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School-college Physics Notes: Thermal energy 5.6 Density

Density & particle theory: 5.6 Density and the kinetic particle model - theoretically explaining relative densities of gases, liquids & solids

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INDEX physics notes: Density, particle models, factors affecting density


5.6 DENSITY

and the particle model - explaining the relative densities of gases, liquids and solids

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The density of a material depends on the nature of the material eg air, water, wood or iron AND the physical state of the material, which is how the particles are arranged.

In a closed system, when a substance changes state, it is a physical change (NOT chemical), there is no change in mass (same number of particles), but there is a change in particle arrangement which leads to a change in density.

We can use the particle model of matter to partly explain the differences in density between different materials, and in particular the difference in density between gaseous, liquid and solid state of specific substance.

When explaining different density values, you must consider both the kinetic energy of the particles and the arrangement of the particles.

Applying the particle model to the different densities of the states of matter

(c) doc bGASES: The particles have kinetic energy and can move around at random quite freely.

This enables the particles to spread out and fill all the available space giving a material a very low density compared to liquids and solids.

With very weak intermolecular forces (NOT chemical bonds) of attraction between the particles there is no constraint on their movement - they can't club together to form a liquid or solid.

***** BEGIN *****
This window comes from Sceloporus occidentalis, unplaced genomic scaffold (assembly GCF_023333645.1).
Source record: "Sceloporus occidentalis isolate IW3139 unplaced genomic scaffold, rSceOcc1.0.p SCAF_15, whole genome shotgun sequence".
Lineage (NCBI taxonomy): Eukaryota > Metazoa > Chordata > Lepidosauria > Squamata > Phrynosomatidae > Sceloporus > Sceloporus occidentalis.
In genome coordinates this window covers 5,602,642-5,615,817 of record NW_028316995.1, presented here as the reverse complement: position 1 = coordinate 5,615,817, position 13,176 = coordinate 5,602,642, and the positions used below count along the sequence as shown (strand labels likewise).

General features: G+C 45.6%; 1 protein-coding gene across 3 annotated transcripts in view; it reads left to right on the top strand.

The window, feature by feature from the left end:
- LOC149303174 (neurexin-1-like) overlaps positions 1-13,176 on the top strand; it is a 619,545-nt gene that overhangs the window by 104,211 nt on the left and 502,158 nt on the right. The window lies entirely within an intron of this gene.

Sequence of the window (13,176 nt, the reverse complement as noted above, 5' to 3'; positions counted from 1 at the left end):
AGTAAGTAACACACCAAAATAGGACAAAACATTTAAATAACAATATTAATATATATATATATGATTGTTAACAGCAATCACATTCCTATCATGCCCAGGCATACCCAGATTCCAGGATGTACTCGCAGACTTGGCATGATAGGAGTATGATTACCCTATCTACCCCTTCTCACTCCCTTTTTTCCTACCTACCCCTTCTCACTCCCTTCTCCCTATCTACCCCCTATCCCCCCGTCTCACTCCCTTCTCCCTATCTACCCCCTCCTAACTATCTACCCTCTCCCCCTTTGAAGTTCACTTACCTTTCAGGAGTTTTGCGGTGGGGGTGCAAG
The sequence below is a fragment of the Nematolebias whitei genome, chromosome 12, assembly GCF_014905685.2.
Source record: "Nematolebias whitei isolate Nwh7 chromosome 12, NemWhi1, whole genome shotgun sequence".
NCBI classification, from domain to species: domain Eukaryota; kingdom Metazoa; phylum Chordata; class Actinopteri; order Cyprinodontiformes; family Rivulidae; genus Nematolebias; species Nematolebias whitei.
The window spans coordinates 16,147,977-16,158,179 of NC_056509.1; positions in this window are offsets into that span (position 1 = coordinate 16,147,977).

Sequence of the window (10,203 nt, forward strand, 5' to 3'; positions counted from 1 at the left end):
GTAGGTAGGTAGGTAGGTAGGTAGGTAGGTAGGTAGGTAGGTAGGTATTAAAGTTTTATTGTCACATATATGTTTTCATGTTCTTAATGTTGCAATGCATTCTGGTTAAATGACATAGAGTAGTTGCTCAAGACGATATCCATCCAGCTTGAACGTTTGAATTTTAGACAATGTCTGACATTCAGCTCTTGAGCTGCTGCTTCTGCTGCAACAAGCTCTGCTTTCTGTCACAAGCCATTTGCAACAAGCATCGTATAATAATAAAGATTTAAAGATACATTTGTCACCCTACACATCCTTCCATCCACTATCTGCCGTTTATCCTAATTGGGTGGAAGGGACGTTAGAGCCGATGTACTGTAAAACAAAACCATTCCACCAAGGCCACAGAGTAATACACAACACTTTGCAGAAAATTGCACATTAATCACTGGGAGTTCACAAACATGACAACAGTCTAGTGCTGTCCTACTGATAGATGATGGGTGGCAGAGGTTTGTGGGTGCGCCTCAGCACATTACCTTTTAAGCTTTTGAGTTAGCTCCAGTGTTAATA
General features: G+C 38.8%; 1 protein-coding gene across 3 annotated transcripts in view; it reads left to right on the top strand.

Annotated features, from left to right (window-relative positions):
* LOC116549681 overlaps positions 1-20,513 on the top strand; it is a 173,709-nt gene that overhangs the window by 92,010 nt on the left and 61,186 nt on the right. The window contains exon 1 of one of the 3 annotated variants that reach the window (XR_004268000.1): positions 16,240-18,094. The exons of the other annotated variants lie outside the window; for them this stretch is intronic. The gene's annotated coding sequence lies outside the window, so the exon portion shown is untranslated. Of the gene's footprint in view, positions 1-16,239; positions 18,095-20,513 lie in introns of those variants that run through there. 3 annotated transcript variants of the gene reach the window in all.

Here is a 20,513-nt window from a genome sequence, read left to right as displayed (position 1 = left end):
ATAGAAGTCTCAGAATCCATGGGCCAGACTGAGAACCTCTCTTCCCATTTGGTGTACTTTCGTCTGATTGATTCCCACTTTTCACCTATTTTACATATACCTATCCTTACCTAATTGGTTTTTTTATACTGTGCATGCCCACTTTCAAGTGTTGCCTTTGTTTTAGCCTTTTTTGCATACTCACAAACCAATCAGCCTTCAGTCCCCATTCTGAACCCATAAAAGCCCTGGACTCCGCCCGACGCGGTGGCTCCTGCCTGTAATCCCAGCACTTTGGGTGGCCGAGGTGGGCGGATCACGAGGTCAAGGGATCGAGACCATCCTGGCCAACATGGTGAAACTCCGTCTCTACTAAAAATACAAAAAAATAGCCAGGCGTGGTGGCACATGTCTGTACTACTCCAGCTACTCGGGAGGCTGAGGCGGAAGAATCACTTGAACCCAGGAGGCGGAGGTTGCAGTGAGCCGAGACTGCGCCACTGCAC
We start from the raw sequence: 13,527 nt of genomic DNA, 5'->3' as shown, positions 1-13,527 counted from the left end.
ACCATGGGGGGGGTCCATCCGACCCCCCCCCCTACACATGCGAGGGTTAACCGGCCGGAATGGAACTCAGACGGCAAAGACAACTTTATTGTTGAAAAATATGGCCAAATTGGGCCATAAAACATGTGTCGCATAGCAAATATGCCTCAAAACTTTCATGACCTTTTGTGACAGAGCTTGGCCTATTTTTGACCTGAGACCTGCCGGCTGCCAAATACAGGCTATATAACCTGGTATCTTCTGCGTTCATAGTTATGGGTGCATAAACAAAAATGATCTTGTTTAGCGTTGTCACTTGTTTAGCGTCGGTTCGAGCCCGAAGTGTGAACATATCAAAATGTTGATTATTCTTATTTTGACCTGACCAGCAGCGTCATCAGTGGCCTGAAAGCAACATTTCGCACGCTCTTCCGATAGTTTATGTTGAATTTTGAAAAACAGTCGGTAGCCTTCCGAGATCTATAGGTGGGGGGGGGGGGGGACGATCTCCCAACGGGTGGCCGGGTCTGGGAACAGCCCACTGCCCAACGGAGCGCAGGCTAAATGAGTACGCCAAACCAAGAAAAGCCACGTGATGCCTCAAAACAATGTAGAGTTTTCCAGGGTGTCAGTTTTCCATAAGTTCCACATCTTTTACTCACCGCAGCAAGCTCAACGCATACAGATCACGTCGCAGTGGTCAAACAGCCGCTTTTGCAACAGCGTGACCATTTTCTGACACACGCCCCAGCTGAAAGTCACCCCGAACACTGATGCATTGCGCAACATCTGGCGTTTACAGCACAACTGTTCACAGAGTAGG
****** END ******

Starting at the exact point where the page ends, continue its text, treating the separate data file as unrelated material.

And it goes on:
In a substance like air, the particles are very widely spread out in the atmosphere giving air a very low density.

Density of air in the atmosphere is 1.2 kg/m3.

Density of steam = 0.6 kg/m3.

Hydrogen and helium are the 'lightest', lowest density gases, ρ (H2) = 0.10 kg/m3, ρ (He) = 0.17 kg/m3

Carbon dioxide sinks in air because it is 'heavier', it has a higher density than air, density = 1.9 kg/m3 (air is 1.2).

If you compress a gas, you force the molecules closer together, same mass in smaller volume, so the density increases.

If you heat a gas and it can expand, the particles are further apart and the density will decrease.

 

(c) doc bLIQUIDS: In liquids, the particles are close together, usually giving high densities a bit less than the solid, but have a much greater than the density of gases, but the particles are NOT in a fixed close packed ordered state as in solids..

The inter-molecular forces between liquid particles are much greater than those between gaseous particles and are strong enough, so they are attracted close together, with enough kinetic energy to just leave a little free space.

The random movement creates a little free space and on average are spaced out just that little bit more than in solids, hence their slightly lower density than the solid - water is a very rare exception to this rule.

Water has a density of 1000 kg/m3, more than 1600 times more dense than steam!